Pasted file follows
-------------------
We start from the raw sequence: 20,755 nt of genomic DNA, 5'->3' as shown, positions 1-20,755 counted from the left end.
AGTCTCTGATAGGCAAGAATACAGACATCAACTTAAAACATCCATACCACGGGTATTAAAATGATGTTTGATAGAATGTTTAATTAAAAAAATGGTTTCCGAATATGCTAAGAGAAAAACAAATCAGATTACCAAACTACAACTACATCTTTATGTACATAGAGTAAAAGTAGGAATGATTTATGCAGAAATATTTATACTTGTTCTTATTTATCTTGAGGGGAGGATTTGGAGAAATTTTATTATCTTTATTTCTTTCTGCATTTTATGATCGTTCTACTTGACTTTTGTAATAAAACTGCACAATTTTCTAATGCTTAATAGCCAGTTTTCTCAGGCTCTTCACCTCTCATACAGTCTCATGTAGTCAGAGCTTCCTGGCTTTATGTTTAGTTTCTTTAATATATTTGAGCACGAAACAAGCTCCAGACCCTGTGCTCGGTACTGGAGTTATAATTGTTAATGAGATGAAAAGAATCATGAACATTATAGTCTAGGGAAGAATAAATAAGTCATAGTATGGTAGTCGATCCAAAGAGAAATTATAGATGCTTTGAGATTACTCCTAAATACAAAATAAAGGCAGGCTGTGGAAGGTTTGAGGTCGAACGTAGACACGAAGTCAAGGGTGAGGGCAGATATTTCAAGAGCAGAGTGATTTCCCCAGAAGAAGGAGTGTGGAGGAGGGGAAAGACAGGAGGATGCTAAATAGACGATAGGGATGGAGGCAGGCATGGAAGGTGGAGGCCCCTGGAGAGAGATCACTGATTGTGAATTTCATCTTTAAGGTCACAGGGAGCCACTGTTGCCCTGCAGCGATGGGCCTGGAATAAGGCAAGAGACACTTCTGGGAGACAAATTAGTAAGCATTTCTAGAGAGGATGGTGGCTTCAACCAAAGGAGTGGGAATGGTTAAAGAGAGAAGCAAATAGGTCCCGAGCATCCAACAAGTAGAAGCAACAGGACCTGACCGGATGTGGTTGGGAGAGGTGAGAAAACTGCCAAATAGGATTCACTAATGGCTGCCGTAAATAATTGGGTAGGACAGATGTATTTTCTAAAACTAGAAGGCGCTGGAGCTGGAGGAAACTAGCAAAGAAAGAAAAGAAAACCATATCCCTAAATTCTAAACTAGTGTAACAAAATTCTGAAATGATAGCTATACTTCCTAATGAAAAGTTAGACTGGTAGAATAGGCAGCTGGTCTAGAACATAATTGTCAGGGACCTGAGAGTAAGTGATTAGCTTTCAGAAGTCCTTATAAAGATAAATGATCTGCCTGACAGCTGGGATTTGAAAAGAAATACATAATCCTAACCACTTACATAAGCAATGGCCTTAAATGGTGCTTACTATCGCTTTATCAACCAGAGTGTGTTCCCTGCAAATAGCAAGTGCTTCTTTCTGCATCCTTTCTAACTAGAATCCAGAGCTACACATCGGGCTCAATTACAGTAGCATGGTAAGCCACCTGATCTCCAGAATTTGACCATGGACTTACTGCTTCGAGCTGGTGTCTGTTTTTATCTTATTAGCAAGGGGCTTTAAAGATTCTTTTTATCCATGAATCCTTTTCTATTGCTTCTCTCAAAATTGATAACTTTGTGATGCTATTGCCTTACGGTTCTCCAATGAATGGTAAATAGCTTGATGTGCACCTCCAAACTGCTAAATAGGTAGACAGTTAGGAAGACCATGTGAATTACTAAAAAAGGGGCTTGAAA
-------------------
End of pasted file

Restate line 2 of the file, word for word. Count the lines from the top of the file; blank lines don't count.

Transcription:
AGTCTCTGATAGGCAAGAATACAGACATCAACTTAAAACATCCATACCACGGGTATTAAAATGATGTTTGATAGAATGTTTAATTAAAAAAATGGTTTCCGAATATGCTAAGAGAAAAACAAATCAGATTACCAAACTACAACTACATCTTTATGTACATAGAGTAAAAGTAGGAATGATTTATGCAGAAATATTTATACTTGTTCTTATTTATCTTGAGGGGAGGATTTGGAGAAATTTTATTATCTTTATTTCTTTCTGCATTTTATGATCGTTCTACTTGACTTTTGTAATAAAACTGCACAATTTTCTAATGCTTAATAGCCAGTTTTCTCAGGCTCTTCACCTCTCATACAGTCTCATGTAGTCAGAGCTTCCTGGCTTTATGTTTAGTTTCTTTAATATATTTGAGCACGAAACAAGCTCCAGACCCTGTGCTCGGTACTGGAGTTATAATTGTTAATGAGATGAAAAGAATCATGAACATTATAGTCTAGGGAAGAATAAATAAGTCATAGTATGGTAGTCGATCCAAAGAGAAATTATAGATGCTTTGAGATTACTCCTAAATACAAAATAAAGGCAGGCTGTGGAAGGTTTGAGGTCGAACGTAGACACGAAGTCAAGGGTGAGGGCAGATATTTCAAGAGCAGAGTGATTTCCCCAGAAGAAGGAGTGTGGAGGAGGGGAAAGACAGGAGGATGCTAAATAGACGATAGGGATGGAGGCAGGCATGGAAGGTGGAGGCCCCTGGAGAGAGATCACTGATTGTGAATTTCATCTTTAAGGTCACAGGGAGCCACTGTTGCCCTGCAGCGATGGGCCTGGAATAAGGCAAGAGACACTTCTGGGAGACAAATTAGTAAGCATTTCTAGAGAGGATGGTGGCTTCAACCAAAGGAGTGGGAATGGTTAAAGAGAGAAGCAAATAGGTCCCGAGCATCCAACAAGTAGAAGCAACAGGACCTGACCGGATGTGGTTGGGAGAGGTGAGAAAACTGCCAAATAGGATTCACTAATGGCTGCCGTAAATAATTGGGTAGGACAGATGTATTTTCTAAAACTAGAAGGCGCTGGAGCTGGAGGAAACTAGCAAAGAAAGAAAAGAAAACCATATCCCTAAATTCTAAACTAGTGTAACAAAATTCTGAAATGATAGCTATACTTCCTAATGAAAAGTTAGACTGGTAGAATAGGCAGCTGGTCTAGAACATAATTGTCAGGGACCTGAGAGTAAGTGATTAGCTTTCAGAAGTCCTTATAAAGATAAATGATCTGCCTGACAGCTGGGATTTGAAAAGAAATACATAATCCTAACCACTTACATAAGCAATGGCCTTAAATGGTGCTTACTATCGCTTTATCAACCAGAGTGTGTTCCCTGCAAATAGCAAGTGCTTCTTTCTGCATCCTTTCTAACTAGAATCCAGAGCTACACATCGGGCTCAATTACAGTAGCATGGTAAGCCACCTGATCTCCAGAATTTGACCATGGACTTACTGCTTCGAGCTGGTGTCTGTTTTTATCTTATTAGCAAGGGGCTTTAAAGATTCTTTTTATCCATGAATCCTTTTCTATTGCTTCTCTCAAAATTGATAACTTTGTGATGCTATTGCCTTACGGTTCTCCAATGAATGGTAAATAGCTTGATGTGCACCTCCAAACTGCTAAATAGGTAGACAGTTAGGAAGACCATGTGAATTACTAAAAAAGGGGCTTGAAA